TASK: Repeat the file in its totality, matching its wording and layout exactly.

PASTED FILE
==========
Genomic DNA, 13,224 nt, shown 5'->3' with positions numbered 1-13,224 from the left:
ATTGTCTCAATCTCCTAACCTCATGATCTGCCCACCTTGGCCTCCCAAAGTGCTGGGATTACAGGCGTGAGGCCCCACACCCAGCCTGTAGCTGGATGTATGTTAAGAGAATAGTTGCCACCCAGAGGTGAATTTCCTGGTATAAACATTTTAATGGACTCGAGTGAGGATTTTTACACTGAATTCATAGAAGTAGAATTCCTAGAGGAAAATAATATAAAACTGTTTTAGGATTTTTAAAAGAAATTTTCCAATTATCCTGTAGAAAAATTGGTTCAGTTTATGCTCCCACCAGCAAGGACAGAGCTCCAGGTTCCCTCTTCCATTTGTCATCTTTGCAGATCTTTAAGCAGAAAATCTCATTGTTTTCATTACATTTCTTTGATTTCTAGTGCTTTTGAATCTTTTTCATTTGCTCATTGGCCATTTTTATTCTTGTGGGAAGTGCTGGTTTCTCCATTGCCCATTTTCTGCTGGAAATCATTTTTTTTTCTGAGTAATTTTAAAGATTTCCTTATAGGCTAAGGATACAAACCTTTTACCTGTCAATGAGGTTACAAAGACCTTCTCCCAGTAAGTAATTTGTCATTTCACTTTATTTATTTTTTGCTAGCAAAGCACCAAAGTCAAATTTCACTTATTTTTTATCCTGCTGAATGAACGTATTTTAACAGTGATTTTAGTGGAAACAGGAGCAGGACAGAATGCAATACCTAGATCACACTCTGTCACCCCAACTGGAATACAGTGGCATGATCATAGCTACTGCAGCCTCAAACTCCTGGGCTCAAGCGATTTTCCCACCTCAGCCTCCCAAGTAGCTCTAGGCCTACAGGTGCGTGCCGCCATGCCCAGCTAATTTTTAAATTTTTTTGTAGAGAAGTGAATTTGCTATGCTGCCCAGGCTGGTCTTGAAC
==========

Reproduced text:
Genomic DNA, 13,224 nt, shown 5'->3' with positions numbered 1-13,224 from the left:
ATTGTCTCAATCTCCTAACCTCATGATCTGCCCACCTTGGCCTCCCAAAGTGCTGGGATTACAGGCGTGAGGCCCCACACCCAGCCTGTAGCTGGATGTATGTTAAGAGAATAGTTGCCACCCAGAGGTGAATTTCCTGGTATAAACATTTTAATGGACTCGAGTGAGGATTTTTACACTGAATTCATAGAAGTAGAATTCCTAGAGGAAAATAATATAAAACTGTTTTAGGATTTTTAAAAGAAATTTTCCAATTATCCTGTAGAAAAATTGGTTCAGTTTATGCTCCCACCAGCAAGGACAGAGCTCCAGGTTCCCTCTTCCATTTGTCATCTTTGCAGATCTTTAAGCAGAAAATCTCATTGTTTTCATTACATTTCTTTGATTTCTAGTGCTTTTGAATCTTTTTCATTTGCTCATTGGCCATTTTTATTCTTGTGGGAAGTGCTGGTTTCTCCATTGCCCATTTTCTGCTGGAAATCATTTTTTTTTCTGAGTAATTTTAAAGATTTCCTTATAGGCTAAGGATACAAACCTTTTACCTGTCAATGAGGTTACAAAGACCTTCTCCCAGTAAGTAATTTGTCATTTCACTTTATTTATTTTTTGCTAGCAAAGCACCAAAGTCAAATTTCACTTATTTTTTATCCTGCTGAATGAACGTATTTTAACAGTGATTTTAGTGGAAACAGGAGCAGGACAGAATGCAATACCTAGATCACACTCTGTCACCCCAACTGGAATACAGTGGCATGATCATAGCTACTGCAGCCTCAAACTCCTGGGCTCAAGCGATTTTCCCACCTCAGCCTCCCAAGTAGCTCTAGGCCTACAGGTGCGTGCCGCCATGCCCAGCTAATTTTTAAATTTTTTTGTAGAGAAGTGAATTTGCTATGCTGCCCAGGCTGGTCTTGAAC